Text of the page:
Even if your income is irregular, it is possible to create a budget. These simple steps show you how to budget with a fluctuating income.
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I recently wrote about basic budgeting for the busy mom. Those tips for creating a zero-sum budget work really well for most people. But one of the more common excuses I’ve heard in regards to budgeting is, “I can’t do a monthly budget because my income is different every month.” I get it, I really do. For the first several years of our marriage, my husband had an irregular income. It varied pretty significantly from month to month, which required a change in how we approached our monthly budget.
Ever since discovering Dave Ramsey’s Financial Peace University and determining to get out of debt, my husband and I create a monthly budget as part of our normal routine. I’m going to walk you through the very basic steps of how to budget with a fluctuating income.
Many individuals and families earn an income that fluctuates from month to month. Many times, this includes individuals who are self-employed or work in a commission-based business. Other times, this may include employees who are paid a set hourly rate, but whose hours are not guaranteed to be the same from week to week. Whatever the reason, know that it is possible to have a budget that suits your unique situation. Simply follow the easy steps below to get started! Sign up here to receive a FREE Irregular Income Budget printable.
Budgeting on an Irregular or Fluctuating Income
Using the Irregular Income Budget printable, list your monthly expenses in order of importance.
Consider the question, “If I only had enough money to pay one thing, which one thing would I pay first?” That should be at the top of your list. Then ask yourself, “If I only had enough money to pay one more thing, which thing would I pay next?” In this post, I discuss the most important items on your budget that should be taken care of before anything else. That same principle applies here, too. You should not list credit cards or other debts as a top priority above food, shelter, clothing, and transportation. Continue down the list, writing all of your expenses according to their priority. You should still include giving and saving on this list.
As you get paid during the month, use your money to pay for the items on your list, starting at the top and moving your way down.
Pay the most important things first, as you get paid. Once you have spent your money, you are done until you get paid again.
It’s important to note here that you should remain vigilant in discerning what is really the most important.
It’s easy for things to “seem” important that really aren’t. Something may come up that you really want to do or buy, but if it is not at the top of your list, you can’t spend money on it until you have taken care of the higher-priority items.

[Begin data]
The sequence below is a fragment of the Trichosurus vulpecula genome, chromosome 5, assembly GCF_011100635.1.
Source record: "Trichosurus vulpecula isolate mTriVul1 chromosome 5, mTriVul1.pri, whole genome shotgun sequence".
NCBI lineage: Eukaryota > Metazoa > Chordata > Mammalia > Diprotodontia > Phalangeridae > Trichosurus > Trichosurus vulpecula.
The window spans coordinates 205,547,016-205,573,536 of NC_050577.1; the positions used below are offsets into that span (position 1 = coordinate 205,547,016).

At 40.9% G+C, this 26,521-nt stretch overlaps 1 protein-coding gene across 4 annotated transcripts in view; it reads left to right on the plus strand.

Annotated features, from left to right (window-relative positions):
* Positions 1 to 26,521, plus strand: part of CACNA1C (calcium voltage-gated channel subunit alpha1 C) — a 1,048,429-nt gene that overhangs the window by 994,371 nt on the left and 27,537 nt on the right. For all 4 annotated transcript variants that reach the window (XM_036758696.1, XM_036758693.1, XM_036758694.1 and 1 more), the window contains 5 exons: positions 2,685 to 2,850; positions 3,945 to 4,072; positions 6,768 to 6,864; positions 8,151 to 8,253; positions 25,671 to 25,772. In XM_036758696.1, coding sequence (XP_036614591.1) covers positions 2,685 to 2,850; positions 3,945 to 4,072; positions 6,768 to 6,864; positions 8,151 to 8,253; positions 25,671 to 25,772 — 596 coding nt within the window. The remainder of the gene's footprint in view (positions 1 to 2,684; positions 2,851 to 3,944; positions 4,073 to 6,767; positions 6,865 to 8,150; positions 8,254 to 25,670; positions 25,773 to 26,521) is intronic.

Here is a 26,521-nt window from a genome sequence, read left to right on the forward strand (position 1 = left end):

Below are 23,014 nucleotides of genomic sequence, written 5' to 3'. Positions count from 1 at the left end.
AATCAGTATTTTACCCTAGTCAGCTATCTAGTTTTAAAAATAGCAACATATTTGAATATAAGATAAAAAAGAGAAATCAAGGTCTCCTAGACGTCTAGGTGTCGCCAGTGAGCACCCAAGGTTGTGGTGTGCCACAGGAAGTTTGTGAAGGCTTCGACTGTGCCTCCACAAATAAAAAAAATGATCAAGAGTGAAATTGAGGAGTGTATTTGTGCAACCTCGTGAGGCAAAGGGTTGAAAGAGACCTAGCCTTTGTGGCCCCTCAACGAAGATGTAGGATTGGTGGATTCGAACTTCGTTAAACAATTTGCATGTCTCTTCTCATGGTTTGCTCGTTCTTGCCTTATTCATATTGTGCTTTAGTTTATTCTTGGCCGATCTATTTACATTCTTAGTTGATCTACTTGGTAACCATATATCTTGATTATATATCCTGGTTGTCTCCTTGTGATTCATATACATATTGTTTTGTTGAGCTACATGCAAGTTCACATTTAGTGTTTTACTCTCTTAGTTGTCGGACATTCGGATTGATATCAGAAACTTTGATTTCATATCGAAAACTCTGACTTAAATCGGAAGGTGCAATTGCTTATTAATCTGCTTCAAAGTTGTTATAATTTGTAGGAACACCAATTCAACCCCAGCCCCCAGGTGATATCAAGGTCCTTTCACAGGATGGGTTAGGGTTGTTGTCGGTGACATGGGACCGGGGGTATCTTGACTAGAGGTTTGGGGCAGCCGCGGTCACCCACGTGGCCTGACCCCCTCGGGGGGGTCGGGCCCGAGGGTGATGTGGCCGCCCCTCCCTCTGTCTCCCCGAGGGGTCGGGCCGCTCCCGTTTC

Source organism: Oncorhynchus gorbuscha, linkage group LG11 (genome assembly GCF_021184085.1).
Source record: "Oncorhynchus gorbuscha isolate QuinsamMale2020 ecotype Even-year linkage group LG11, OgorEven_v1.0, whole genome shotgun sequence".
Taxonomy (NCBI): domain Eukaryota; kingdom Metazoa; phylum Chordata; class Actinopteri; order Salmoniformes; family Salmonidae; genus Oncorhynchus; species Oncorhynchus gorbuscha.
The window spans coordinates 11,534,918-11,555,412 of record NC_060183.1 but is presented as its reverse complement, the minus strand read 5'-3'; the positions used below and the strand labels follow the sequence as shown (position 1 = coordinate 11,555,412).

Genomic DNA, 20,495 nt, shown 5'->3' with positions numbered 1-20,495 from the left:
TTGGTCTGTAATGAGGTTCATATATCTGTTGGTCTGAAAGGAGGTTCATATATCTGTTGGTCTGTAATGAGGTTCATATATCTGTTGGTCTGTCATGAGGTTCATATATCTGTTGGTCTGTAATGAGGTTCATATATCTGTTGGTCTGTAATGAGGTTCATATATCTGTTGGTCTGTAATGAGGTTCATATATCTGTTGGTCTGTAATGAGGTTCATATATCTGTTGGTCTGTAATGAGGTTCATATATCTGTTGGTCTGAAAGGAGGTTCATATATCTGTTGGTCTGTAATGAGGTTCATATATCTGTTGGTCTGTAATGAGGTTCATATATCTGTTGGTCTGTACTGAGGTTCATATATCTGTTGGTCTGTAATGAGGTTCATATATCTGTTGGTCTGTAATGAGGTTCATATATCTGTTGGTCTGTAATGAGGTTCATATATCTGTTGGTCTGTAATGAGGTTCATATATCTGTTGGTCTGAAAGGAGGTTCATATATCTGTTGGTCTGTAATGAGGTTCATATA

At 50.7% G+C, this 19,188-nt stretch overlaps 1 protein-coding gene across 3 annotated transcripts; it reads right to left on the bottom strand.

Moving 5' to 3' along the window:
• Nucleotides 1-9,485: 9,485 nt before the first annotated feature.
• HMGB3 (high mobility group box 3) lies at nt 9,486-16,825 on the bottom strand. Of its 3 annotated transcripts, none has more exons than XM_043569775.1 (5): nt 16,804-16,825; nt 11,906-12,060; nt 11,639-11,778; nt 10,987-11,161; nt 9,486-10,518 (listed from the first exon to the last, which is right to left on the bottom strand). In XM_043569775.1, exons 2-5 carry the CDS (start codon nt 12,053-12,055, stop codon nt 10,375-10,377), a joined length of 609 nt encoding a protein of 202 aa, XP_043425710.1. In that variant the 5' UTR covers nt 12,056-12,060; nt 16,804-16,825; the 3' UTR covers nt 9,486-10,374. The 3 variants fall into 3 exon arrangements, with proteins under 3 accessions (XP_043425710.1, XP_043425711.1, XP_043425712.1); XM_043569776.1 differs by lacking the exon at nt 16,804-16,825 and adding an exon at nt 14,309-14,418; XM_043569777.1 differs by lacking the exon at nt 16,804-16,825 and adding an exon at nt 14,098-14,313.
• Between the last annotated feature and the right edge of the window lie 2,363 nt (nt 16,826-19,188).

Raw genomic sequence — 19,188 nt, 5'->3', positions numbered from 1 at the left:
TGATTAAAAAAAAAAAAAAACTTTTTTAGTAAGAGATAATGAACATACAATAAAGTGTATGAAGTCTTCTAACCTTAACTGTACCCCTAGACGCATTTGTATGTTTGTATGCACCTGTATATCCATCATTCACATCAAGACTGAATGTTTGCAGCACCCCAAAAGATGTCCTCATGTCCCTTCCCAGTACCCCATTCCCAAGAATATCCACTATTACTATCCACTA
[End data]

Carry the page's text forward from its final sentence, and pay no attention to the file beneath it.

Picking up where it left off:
That’s it! Pretty simple, isn’t it?
An Alternative Method
If you are a dual-income family, with one income that is fixed and one income that is irregular, you may opt to create a regular Monthly Budget based on the fixed income and create an Irregular Income Budget based on the fluctuating income. In this case, your highest priority items can be included on the regular Monthly Budget, with lower-priority items listed on the Irregular Income Budget. This is what my husband and I did.
Stick With It
As you can see, the process for budgeting with an irregular income is a little different, but actually quite simple. Keep in mind that it may take a few months to really get the hang of things, just as it does with the regular monthly budget process. Creating a budget for a fluctuating income will ensure that you take care of the most important things every month and will help you to have a plan for your money.
Do you have an irregular income? What type of budgeting method have you used?
When your income is irregular, a cash envelope budget can be SO helpful. Do you need help getting started with a cash envelope budget system? My husband and I used this method for years, and it was hugely foundational for how we view and handle money. But when I first started, I had so many questions…”How often should I go to the bank? Which categories should I use cash for? How do I handle the checkout line?” and more! If the thought of a cash envelope budget sounds overwhelming to you, I highly recommend that you click here and check out Cash Fueled Life, which offers you straightforward solutions and holds your hand through the process of setting up your own cash budget. It has all of the information in it that I wish I’d had when I first got started. Click on the image below to check it out!
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